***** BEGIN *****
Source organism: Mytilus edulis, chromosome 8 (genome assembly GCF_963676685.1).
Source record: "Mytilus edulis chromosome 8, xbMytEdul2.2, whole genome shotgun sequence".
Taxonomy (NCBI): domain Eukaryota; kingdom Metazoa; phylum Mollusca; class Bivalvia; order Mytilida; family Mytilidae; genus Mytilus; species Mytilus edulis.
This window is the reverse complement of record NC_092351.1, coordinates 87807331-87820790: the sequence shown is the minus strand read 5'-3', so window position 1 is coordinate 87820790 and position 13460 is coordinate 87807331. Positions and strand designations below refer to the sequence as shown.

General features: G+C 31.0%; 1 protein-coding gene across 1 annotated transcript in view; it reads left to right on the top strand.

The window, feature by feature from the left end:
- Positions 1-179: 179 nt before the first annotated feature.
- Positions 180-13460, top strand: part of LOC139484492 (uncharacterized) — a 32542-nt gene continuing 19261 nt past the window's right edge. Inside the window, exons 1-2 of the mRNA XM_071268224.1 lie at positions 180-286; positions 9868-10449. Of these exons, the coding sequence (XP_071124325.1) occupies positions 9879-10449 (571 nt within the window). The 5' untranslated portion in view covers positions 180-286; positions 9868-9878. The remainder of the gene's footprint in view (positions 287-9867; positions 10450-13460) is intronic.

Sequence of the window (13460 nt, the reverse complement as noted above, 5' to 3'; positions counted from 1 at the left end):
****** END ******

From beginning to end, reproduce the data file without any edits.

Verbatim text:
Source organism: Mytilus edulis, chromosome 8 (genome assembly GCF_963676685.1).
Source record: "Mytilus edulis chromosome 8, xbMytEdul2.2, whole genome shotgun sequence".
Taxonomy (NCBI): domain Eukaryota; kingdom Metazoa; phylum Mollusca; class Bivalvia; order Mytilida; family Mytilidae; genus Mytilus; species Mytilus edulis.
This window is the reverse complement of record NC_092351.1, coordinates 87807331-87820790: the sequence shown is the minus strand read 5'-3', so window position 1 is coordinate 87820790 and position 13460 is coordinate 87807331. Positions and strand designations below refer to the sequence as shown.

General features: G+C 31.0%; 1 protein-coding gene across 1 annotated transcript in view; it reads left to right on the top strand.

The window, feature by feature from the left end:
- Positions 1-179: 179 nt before the first annotated feature.
- Positions 180-13460, top strand: part of LOC139484492 (uncharacterized) — a 32542-nt gene continuing 19261 nt past the window's right edge. Inside the window, exons 1-2 of the mRNA XM_071268224.1 lie at positions 180-286; positions 9868-10449. Of these exons, the coding sequence (XP_071124325.1) occupies positions 9879-10449 (571 nt within the window). The 5' untranslated portion in view covers positions 180-286; positions 9868-9878. The remainder of the gene's footprint in view (positions 287-9867; positions 10450-13460) is intronic.

Sequence of the window (13460 nt, the reverse complement as noted above, 5' to 3'; positions counted from 1 at the left end):